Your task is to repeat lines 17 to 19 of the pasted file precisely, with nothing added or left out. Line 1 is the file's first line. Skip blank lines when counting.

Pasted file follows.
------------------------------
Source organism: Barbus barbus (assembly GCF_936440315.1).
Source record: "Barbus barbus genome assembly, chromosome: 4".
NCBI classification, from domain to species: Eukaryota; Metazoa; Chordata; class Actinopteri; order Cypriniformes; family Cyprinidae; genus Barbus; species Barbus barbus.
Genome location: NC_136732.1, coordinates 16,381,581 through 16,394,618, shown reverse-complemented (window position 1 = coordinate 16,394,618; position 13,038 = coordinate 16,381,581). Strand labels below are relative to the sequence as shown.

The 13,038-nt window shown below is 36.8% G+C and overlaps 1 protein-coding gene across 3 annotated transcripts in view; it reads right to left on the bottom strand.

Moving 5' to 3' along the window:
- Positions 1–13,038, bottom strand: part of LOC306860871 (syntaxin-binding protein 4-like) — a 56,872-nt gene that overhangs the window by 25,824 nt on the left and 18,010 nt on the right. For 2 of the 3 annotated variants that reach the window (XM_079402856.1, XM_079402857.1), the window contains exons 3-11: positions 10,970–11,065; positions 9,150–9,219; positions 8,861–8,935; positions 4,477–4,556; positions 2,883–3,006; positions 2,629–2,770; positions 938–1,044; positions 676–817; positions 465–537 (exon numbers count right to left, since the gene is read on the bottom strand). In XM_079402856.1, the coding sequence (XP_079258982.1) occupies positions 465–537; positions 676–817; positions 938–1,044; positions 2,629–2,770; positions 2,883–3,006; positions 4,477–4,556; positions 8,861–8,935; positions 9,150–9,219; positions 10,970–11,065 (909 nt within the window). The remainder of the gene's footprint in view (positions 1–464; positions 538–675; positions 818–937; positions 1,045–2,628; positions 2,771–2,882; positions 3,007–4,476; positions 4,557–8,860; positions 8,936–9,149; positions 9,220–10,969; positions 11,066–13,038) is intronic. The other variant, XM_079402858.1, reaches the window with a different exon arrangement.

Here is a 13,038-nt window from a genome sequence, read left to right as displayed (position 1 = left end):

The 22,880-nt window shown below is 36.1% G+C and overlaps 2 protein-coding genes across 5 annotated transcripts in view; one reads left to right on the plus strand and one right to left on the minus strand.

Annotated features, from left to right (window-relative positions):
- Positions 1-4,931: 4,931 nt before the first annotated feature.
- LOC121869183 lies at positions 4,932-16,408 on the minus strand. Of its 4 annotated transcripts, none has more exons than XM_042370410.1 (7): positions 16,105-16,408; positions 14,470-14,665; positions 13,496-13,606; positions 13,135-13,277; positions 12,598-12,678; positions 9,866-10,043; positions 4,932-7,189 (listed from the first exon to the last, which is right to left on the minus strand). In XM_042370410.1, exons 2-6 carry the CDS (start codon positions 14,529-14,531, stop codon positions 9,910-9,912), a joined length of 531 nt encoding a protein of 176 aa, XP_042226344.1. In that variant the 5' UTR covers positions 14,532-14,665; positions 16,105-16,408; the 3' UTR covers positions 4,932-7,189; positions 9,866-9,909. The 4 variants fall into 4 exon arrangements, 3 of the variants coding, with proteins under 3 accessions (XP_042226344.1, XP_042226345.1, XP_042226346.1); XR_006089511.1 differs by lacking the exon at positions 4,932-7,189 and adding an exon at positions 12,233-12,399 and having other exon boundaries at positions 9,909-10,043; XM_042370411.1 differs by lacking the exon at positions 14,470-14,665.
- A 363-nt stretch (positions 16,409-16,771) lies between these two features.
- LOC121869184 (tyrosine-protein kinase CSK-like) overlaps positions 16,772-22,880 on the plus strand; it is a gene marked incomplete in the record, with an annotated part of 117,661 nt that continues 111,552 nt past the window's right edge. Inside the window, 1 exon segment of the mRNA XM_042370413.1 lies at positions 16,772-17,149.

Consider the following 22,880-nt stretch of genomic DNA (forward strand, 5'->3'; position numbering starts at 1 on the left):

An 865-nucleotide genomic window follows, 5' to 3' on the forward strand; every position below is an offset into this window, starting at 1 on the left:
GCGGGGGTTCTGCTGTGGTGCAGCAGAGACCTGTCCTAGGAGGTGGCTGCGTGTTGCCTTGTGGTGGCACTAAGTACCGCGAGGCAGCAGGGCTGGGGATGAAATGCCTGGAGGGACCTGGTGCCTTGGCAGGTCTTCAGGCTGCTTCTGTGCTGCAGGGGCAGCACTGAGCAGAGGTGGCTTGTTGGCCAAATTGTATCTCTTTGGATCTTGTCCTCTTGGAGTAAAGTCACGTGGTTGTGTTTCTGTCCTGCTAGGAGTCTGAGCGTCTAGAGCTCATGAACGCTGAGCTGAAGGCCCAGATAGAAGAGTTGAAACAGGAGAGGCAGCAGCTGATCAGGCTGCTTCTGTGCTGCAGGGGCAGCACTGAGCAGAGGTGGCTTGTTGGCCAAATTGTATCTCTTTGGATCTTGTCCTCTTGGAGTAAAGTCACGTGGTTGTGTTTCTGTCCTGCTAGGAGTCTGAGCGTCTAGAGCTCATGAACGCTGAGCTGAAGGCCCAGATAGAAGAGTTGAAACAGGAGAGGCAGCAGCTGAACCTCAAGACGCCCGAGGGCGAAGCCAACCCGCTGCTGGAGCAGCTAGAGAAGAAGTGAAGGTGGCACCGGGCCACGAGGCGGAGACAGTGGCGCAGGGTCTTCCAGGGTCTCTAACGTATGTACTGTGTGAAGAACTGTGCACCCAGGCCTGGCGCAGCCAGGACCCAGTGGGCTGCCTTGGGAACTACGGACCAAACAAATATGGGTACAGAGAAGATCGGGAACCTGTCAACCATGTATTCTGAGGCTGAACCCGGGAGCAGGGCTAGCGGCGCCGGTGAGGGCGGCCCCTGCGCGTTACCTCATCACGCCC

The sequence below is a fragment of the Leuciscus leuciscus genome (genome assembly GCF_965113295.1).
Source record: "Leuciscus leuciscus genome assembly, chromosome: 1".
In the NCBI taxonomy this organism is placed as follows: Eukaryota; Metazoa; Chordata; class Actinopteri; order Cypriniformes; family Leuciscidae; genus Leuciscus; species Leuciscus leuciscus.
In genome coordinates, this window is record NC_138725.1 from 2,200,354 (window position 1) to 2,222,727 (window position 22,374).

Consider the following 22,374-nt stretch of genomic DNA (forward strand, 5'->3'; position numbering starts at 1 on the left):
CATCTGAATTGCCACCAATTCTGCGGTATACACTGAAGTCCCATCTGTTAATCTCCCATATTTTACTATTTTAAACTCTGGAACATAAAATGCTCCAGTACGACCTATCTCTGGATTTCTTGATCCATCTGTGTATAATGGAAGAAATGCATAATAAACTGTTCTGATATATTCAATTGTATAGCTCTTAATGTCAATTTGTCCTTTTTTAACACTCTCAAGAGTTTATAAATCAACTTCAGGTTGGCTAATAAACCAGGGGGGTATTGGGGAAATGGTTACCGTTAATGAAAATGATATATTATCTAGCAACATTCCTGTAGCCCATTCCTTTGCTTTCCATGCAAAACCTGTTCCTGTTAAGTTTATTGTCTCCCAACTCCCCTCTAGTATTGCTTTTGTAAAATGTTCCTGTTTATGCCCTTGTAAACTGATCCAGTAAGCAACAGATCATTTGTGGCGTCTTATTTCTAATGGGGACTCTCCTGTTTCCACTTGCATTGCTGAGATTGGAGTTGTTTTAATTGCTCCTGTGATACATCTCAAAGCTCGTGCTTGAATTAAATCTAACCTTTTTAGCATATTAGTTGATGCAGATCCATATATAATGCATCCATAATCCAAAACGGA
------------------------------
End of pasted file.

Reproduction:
GCGGGGGTTCTGCTGTGGTGCAGCAGAGACCTGTCCTAGGAGGTGGCTGCGTGTTGCCTTGTGGTGGCACTAAGTACCGCGAGGCAGCAGGGCTGGGGATGAAATGCCTGGAGGGACCTGGTGCCTTGGCAGGTCTTCAGGCTGCTTCTGTGCTGCAGGGGCAGCACTGAGCAGAGGTGGCTTGTTGGCCAAATTGTATCTCTTTGGATCTTGTCCTCTTGGAGTAAAGTCACGTGGTTGTGTTTCTGTCCTGCTAGGAGTCTGAGCGTCTAGAGCTCATGAACGCTGAGCTGAAGGCCCAGATAGAAGAGTTGAAACAGGAGAGGCAGCAGCTGATCAGGCTGCTTCTGTGCTGCAGGGGCAGCACTGAGCAGAGGTGGCTTGTTGGCCAAATTGTATCTCTTTGGATCTTGTCCTCTTGGAGTAAAGTCACGTGGTTGTGTTTCTGTCCTGCTAGGAGTCTGAGCGTCTAGAGCTCATGAACGCTGAGCTGAAGGCCCAGATAGAAGAGTTGAAACAGGAGAGGCAGCAGCTGAACCTCAAGACGCCCGAGGGCGAAGCCAACCCGCTGCTGGAGCAGCTAGAGAAGAAGTGAAGGTGGCACCGGGCCACGAGGCGGAGACAGTGGCGCAGGGTCTTCCAGGGTCTCTAACGTATGTACTGTGTGAAGAACTGTGCACCCAGGCCTGGCGCAGCCAGGACCCAGTGGGCTGCCTTGGGAACTACGGACCAAACAAATATGGGTACAGAGAAGATCGGGAACCTGTCAACCATGTATTCTGAGGCTGAACCCGGGAGCAGGGCTAGCGGCGCCGGTGAGGGCGGCCCCTGCGCGTTACCTCATCACGCCC

The sequence below is a fragment of the Leuciscus leuciscus genome (genome assembly GCF_965113295.1).
Source record: "Leuciscus leuciscus genome assembly, chromosome: 1".